Deborah Robin Croft, a member of U.S. Africa Command’s Public Affairs Office, is on temporary assignment in Abuja, Nigeria working at the U.S. Embassy.
Only about 50 meters beyond the sprawling mansions owned by a handful of Nigerian Government officials–in the southeastern section of Abuja, Nigeria known as Asokoro–lies a dusty, tiny, forgotten village called Kaduma.
Kaduma Village has no well or bore hole, so the people who live there must lug water from a muddy stream that meanders between their mud huts and the mansions looming above them on a steep grade. The water they cook with is the same water they bathe in and wash with. This is the way much of Nigeria is in the cities, with a stark contrast between the ruling class and those who struggle daily to survive in this hardscrabble land.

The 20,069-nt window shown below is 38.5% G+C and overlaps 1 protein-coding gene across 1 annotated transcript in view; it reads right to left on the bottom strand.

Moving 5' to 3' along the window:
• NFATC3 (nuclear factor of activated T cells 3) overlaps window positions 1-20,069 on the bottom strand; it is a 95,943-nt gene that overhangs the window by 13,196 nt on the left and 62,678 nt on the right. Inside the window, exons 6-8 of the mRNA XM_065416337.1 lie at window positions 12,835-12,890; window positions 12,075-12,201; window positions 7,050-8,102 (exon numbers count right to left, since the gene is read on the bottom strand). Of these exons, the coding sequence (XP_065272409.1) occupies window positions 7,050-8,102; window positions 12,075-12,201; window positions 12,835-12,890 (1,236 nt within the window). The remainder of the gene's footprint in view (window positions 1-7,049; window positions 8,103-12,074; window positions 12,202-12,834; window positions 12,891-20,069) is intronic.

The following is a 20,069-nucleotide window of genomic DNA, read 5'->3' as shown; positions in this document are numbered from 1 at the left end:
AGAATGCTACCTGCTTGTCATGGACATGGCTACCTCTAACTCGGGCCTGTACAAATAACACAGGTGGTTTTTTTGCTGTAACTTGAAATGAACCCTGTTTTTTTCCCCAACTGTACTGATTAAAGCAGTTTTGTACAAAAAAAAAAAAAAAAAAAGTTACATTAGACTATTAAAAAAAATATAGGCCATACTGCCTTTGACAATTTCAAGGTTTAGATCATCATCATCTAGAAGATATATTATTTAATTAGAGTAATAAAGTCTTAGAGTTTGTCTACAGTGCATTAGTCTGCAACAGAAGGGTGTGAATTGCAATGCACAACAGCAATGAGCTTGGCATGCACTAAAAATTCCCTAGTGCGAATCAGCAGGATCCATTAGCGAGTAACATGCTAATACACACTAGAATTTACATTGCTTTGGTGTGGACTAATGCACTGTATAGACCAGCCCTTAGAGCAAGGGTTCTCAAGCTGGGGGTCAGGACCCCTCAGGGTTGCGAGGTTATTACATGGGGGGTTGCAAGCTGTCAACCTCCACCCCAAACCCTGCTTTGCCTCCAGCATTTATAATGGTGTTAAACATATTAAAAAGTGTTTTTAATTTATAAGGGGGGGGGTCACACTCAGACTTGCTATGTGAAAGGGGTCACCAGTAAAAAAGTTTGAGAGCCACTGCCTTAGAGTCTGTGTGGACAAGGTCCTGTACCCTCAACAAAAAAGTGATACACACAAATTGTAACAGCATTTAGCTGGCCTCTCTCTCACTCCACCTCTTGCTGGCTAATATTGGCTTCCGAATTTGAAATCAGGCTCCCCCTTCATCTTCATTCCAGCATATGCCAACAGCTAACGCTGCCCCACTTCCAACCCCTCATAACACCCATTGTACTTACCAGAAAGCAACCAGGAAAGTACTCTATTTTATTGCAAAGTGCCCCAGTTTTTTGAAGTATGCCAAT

On Christmas Eve, 2010 a small band of volunteers from several embassies in Abuja drove a van to the village to contribute clothes, food and toys for the people of Kaduma Village in time for the holidays. The volunteers included diplomats from the Canadian Embassy, the U.S. Embassy and several from the U.S. Agency for International Development (USAID). There were U.S. Marines and U.S. Army officers in the group of volunteers who carried the heavy boxes of canned foods to the thatch-roofed hut where the villagers would line up later that evening to receive their gifts. During my TDY here at the US Embassy in Abuja, Nigeria, I am reminded again and again how our servicemen and women–posted at embassies all over the world–continuously display their volunteering spirit and generosity in many unseen ways.
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